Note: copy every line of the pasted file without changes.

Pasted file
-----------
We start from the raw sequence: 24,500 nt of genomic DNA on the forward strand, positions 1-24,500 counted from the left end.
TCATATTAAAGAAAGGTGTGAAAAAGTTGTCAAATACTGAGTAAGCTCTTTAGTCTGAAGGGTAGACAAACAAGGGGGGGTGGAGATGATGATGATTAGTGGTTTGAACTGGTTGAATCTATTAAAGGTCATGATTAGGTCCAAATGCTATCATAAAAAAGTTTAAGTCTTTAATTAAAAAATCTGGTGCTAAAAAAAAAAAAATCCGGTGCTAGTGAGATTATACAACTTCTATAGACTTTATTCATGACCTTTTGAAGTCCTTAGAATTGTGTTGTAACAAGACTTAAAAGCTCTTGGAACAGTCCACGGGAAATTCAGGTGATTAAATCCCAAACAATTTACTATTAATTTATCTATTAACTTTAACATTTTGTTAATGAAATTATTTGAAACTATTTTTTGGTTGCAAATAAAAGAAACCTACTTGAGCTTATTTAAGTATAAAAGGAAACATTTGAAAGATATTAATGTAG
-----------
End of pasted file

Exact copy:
We start from the raw sequence: 24,500 nt of genomic DNA on the forward strand, positions 1-24,500 counted from the left end.
TCATATTAAAGAAAGGTGTGAAAAAGTTGTCAAATACTGAGTAAGCTCTTTAGTCTGAAGGGTAGACAAACAAGGGGGGGTGGAGATGATGATGATTAGTGGTTTGAACTGGTTGAATCTATTAAAGGTCATGATTAGGTCCAAATGCTATCATAAAAAAGTTTAAGTCTTTAATTAAAAAATCTGGTGCTAAAAAAAAAAAAATCCGGTGCTAGTGAGATTATACAACTTCTATAGACTTTATTCATGACCTTTTGAAGTCCTTAGAATTGTGTTGTAACAAGACTTAAAAGCTCTTGGAACAGTCCACGGGAAATTCAGGTGATTAAATCCCAAACAATTTACTATTAATTTATCTATTAACTTTAACATTTTGTTAATGAAATTATTTGAAACTATTTTTTGGTTGCAAATAAAAGAAACCTACTTGAGCTTATTTAAGTATAAAAGGAAACATTTGAAAGATATTAATGTAG